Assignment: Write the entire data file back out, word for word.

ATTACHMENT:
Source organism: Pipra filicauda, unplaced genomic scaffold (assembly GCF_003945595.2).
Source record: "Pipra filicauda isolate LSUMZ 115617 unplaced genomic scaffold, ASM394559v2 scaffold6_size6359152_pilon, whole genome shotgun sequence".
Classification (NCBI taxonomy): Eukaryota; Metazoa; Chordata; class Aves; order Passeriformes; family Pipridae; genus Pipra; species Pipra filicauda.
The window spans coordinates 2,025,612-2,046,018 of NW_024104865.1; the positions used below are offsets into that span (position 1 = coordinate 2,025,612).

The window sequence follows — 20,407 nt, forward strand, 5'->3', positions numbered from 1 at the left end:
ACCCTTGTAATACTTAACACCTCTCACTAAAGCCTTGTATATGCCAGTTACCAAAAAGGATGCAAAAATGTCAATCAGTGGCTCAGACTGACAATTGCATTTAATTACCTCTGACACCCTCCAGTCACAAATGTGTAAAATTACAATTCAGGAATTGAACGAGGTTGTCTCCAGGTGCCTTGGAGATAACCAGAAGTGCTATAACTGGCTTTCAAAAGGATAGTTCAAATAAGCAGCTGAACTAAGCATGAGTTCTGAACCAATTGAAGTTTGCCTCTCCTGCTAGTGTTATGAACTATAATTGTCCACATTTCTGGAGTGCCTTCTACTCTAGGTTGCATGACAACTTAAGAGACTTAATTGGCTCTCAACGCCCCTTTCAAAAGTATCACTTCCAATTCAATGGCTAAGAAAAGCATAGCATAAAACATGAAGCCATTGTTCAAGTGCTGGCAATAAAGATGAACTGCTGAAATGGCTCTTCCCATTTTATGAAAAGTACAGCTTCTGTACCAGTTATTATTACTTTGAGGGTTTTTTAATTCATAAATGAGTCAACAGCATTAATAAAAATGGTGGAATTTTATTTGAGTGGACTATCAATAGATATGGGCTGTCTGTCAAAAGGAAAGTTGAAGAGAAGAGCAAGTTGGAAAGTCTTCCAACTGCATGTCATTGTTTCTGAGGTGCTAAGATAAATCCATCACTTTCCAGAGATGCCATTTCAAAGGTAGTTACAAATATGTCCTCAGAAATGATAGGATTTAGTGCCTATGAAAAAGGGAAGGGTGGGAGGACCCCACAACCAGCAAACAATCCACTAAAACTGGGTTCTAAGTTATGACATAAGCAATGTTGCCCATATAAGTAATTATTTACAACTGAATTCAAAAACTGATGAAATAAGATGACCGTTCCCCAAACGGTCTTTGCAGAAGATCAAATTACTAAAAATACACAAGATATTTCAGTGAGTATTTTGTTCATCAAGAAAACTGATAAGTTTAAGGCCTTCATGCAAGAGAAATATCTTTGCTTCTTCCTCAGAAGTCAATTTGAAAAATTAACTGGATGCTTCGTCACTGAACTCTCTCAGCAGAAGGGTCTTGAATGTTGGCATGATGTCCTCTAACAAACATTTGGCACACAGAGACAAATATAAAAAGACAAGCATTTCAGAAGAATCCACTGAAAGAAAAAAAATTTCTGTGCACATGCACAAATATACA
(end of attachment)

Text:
Source organism: Pipra filicauda, unplaced genomic scaffold (assembly GCF_003945595.2).
Source record: "Pipra filicauda isolate LSUMZ 115617 unplaced genomic scaffold, ASM394559v2 scaffold6_size6359152_pilon, whole genome shotgun sequence".
Classification (NCBI taxonomy): Eukaryota; Metazoa; Chordata; class Aves; order Passeriformes; family Pipridae; genus Pipra; species Pipra filicauda.
The window spans coordinates 2,025,612-2,046,018 of NW_024104865.1; the positions used below are offsets into that span (position 1 = coordinate 2,025,612).

The window sequence follows — 20,407 nt, forward strand, 5'->3', positions numbered from 1 at the left end:
ACCCTTGTAATACTTAACACCTCTCACTAAAGCCTTGTATATGCCAGTTACCAAAAAGGATGCAAAAATGTCAATCAGTGGCTCAGACTGACAATTGCATTTAATTACCTCTGACACCCTCCAGTCACAAATGTGTAAAATTACAATTCAGGAATTGAACGAGGTTGTCTCCAGGTGCCTTGGAGATAACCAGAAGTGCTATAACTGGCTTTCAAAAGGATAGTTCAAATAAGCAGCTGAACTAAGCATGAGTTCTGAACCAATTGAAGTTTGCCTCTCCTGCTAGTGTTATGAACTATAATTGTCCACATTTCTGGAGTGCCTTCTACTCTAGGTTGCATGACAACTTAAGAGACTTAATTGGCTCTCAACGCCCCTTTCAAAAGTATCACTTCCAATTCAATGGCTAAGAAAAGCATAGCATAAAACATGAAGCCATTGTTCAAGTGCTGGCAATAAAGATGAACTGCTGAAATGGCTCTTCCCATTTTATGAAAAGTACAGCTTCTGTACCAGTTATTATTACTTTGAGGGTTTTTTAATTCATAAATGAGTCAACAGCATTAATAAAAATGGTGGAATTTTATTTGAGTGGACTATCAATAGATATGGGCTGTCTGTCAAAAGGAAAGTTGAAGAGAAGAGCAAGTTGGAAAGTCTTCCAACTGCATGTCATTGTTTCTGAGGTGCTAAGATAAATCCATCACTTTCCAGAGATGCCATTTCAAAGGTAGTTACAAATATGTCCTCAGAAATGATAGGATTTAGTGCCTATGAAAAAGGGAAGGGTGGGAGGACCCCACAACCAGCAAACAATCCACTAAAACTGGGTTCTAAGTTATGACATAAGCAATGTTGCCCATATAAGTAATTATTTACAACTGAATTCAAAAACTGATGAAATAAGATGACCGTTCCCCAAACGGTCTTTGCAGAAGATCAAATTACTAAAAATACACAAGATATTTCAGTGAGTATTTTGTTCATCAAGAAAACTGATAAGTTTAAGGCCTTCATGCAAGAGAAATATCTTTGCTTCTTCCTCAGAAGTCAATTTGAAAAATTAACTGGATGCTTCGTCACTGAACTCTCTCAGCAGAAGGGTCTTGAATGTTGGCATGATGTCCTCTAACAAACATTTGGCACACAGAGACAAATATAAAAAGACAAGCATTTCAGAAGAATCCACTGAAAGAAAAAAAATTTCTGTGCACATGCACAAATATACA